School closure altered normal trajectory of students’ development, says study

School closure altered normal trajectory of students’ development, says study

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Ravneet Singh

Tribune News Service

Patiala, April 21

A collaborative research carried out by an associate professor of Punjabi University and a professor at Royal Holloway University of London, UK, has found out that school closure during the lockdown has altered the normal trajectory of development of many students.

The research project titled ‘Covid-19 lockdown and the reconstruction of Urban middle-class home in India’ is set to be published in international interdisciplinary journal ‘Children and society’s special issue in October this year.

Dr Damanjit Sandhu, Associate Professor

As found in interviews conducted with boys and girls of the 15-17 age group, the colossal digital-literacy gap between parent and the child, and parental ineptness to monitor the digital usage of children have exacerbated the growing children’s uncertainties about the future. We found that non-productive online teaching, inability to pay attention to online class and maintain study routines have also impacted the students much.

In their research carried out in Patiala and outside through focus group discussions and interviews, the professors found out that the Covid-19 pandemic has exaggerated and complicated the pre-existing issues within each section of society.

“The school closure during the lockdown and shift to online teaching has posed serious challenges to a child’s well-being,” they said.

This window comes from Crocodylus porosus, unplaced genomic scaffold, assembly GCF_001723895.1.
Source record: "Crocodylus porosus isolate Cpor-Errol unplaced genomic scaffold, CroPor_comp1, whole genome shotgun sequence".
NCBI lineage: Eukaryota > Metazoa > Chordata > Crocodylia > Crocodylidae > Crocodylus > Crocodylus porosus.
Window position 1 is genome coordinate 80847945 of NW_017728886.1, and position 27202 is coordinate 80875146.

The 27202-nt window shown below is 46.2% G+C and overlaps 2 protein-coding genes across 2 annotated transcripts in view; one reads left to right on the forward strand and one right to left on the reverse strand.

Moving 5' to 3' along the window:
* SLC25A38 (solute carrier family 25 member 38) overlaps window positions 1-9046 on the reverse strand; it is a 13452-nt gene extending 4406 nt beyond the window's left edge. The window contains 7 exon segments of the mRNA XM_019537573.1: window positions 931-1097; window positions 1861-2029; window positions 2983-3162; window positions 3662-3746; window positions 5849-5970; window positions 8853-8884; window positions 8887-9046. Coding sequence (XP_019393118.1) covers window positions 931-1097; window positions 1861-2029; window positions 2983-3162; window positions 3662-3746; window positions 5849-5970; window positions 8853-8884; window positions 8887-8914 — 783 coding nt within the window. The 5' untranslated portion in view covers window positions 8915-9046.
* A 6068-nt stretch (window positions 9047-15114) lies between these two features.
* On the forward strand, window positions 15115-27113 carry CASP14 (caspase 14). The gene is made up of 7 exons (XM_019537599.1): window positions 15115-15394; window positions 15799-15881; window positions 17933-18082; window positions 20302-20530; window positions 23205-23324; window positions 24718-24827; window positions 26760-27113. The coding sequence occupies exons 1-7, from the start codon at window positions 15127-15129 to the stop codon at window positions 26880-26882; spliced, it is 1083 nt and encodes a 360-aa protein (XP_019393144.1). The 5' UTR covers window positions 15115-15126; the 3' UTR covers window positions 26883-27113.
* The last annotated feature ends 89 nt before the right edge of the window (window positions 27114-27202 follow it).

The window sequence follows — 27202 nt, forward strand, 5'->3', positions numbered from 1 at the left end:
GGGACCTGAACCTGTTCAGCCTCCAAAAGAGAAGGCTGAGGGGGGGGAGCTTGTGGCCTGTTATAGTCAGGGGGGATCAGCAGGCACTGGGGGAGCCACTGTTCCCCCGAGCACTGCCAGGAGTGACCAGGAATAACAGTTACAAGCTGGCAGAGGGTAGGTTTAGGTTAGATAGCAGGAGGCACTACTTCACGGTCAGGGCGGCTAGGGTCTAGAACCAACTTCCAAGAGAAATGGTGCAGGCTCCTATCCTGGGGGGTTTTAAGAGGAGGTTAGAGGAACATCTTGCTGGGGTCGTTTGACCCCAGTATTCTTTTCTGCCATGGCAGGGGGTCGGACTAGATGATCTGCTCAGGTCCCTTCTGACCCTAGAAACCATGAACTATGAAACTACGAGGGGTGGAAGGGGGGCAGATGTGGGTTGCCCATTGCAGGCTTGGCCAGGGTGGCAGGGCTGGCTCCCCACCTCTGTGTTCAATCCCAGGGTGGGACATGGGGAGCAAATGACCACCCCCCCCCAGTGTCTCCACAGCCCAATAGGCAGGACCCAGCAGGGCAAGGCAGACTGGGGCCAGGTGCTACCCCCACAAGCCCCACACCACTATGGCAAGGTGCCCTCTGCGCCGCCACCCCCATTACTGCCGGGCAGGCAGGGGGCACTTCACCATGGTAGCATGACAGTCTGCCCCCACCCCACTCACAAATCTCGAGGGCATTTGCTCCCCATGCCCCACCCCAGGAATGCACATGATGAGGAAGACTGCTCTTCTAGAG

Associate professor Dr Damanjit Sandhu said: “As found in the interviews conducted with boys and girls of age group 15-17 years, the colossal digital-literacy gap between parent and the child, and parental ineptness to monitor the digital usage of children have exacerbated the growing children’s uncertainties about the future. We found that non-productive online teaching, inability to pay attention to online class and maintain study routines have also impacted the students much.”

She said there was a growing fear among children of not being able to perform well and crack competitive examinations for admissions to elite colleges.

The research highlights the negative effects of overuse of technology on students’ physical health.

“Students often feel unable to discuss their stressors openly with their parents but discussions at a young growing age are very important. We also witnessed young children’s excessive social media usage and involvement in risky online behaviour and game addiction. This has resulted in significant effects on children’s growth,” she said.